To assess the genotoxic risk associated with 131I therapy, sister chromatid exchanges (SCEs) and cells with unusually high SCE counts (HFC) were determined in a follow-up study performed with 46 hyperthyroidism and 39 thyroid cancer patients treated with 131I. In addition, a crosssectional study was also carried out with 78 control persons and 51 thyroid cancer patients that had completed radioiodine therapy from 1 to 6 years prior to the current investigation. In the follow-up analysis, the study was conducted over time and four blood samples were drawn from each patient: the first one prior to the radioiodine treatment, with the remaining three taken sequentially over the year after therapy. Concerning the results obtained for the whole population in the follow-up study, the SCE and HFC values found after radioiodine therapy did not show any significant increase, neither in the hyperthyroidism nor thyroid cancer groups. Unlike the results mentioned above, when the effect of smoking habit was considered, there was a slight but significant increase in SCE in the samples taken 3 months and 1 week after 131I therapy in the hyperthyroidism and thyroid cancer non-smokers, respectively. The data obtained in the cross-sectional study did not show differences in SCE and HFC between the control group and the cancer group treated with 131I. It is noteworthy that among the different parameters analysed, smoking habit is the only factor that showed a direct relationship with SCE and HFC and, as a consequence, smokers had significantly more SCE and HFC than nonsmokers. Taking into account our previous investigations showing a highly significant increase in the frequency of micronuclei for the same patients and sampling times, the outcomes obtained would suggest that the eventual genotoxic effect of 131I therapy could not be dearly detected by the SCE assay. This would reinforce the view that ionizing radiation appears to be a poor inducer of SCEs.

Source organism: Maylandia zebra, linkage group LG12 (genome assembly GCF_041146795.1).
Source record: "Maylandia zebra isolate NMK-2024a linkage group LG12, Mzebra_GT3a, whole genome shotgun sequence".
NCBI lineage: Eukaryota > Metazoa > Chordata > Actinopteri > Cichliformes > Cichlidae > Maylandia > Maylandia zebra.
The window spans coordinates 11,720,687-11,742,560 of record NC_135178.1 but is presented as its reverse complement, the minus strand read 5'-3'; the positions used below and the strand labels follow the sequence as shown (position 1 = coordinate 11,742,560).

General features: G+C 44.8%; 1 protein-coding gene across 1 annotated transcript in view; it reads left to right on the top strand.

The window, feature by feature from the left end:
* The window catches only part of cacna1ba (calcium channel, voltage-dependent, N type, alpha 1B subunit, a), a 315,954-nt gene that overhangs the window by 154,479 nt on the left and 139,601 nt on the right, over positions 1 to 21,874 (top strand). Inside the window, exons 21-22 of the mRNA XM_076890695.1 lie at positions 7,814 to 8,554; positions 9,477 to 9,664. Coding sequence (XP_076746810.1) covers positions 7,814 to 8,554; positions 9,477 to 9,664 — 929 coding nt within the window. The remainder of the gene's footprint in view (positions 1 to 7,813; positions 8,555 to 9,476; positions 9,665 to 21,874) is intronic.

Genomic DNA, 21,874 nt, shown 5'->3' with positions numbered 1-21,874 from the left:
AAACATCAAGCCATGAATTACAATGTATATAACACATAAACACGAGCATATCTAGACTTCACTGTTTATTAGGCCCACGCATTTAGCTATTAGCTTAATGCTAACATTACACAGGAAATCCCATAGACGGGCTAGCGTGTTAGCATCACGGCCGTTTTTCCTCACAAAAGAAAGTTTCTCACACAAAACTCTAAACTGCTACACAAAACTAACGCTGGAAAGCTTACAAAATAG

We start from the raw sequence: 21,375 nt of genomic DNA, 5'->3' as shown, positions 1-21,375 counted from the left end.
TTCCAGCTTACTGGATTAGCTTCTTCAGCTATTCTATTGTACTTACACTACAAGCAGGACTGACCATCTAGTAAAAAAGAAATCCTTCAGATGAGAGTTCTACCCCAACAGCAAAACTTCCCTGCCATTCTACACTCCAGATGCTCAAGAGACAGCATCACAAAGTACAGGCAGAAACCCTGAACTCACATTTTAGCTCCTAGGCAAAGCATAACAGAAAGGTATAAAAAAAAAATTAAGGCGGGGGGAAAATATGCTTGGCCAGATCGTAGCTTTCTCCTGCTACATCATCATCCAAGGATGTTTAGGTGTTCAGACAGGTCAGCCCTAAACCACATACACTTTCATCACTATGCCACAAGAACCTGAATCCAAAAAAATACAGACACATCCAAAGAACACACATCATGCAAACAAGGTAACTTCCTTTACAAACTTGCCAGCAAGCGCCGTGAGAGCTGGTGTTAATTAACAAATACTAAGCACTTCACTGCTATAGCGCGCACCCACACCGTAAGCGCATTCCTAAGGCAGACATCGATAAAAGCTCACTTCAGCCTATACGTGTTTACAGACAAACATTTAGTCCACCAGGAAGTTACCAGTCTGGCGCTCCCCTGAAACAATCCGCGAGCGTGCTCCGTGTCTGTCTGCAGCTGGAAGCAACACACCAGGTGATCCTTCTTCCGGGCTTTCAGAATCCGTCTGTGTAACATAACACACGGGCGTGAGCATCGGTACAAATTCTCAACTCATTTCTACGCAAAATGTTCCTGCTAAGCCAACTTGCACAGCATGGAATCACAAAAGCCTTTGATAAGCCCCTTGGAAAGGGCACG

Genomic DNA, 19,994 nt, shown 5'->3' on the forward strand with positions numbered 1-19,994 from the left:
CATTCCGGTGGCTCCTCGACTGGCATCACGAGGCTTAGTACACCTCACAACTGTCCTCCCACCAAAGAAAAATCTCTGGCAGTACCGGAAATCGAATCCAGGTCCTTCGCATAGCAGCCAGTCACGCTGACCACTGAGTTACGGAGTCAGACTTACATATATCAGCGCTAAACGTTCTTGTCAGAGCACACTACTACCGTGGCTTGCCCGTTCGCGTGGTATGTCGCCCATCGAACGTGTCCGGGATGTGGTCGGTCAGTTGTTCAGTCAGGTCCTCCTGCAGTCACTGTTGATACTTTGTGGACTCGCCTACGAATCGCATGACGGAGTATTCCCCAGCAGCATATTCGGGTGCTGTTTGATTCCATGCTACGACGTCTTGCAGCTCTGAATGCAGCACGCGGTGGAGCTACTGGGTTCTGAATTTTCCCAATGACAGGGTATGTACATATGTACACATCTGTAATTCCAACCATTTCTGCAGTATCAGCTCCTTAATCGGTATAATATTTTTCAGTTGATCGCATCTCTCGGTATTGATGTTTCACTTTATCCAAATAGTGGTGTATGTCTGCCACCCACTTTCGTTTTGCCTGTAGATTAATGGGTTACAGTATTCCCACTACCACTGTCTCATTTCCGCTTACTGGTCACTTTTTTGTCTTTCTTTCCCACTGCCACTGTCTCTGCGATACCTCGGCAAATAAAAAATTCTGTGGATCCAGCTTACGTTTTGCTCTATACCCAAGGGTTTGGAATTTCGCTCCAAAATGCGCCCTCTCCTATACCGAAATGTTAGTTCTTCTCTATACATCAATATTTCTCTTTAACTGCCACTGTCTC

|Publication status||Published - 22 Mar 1999|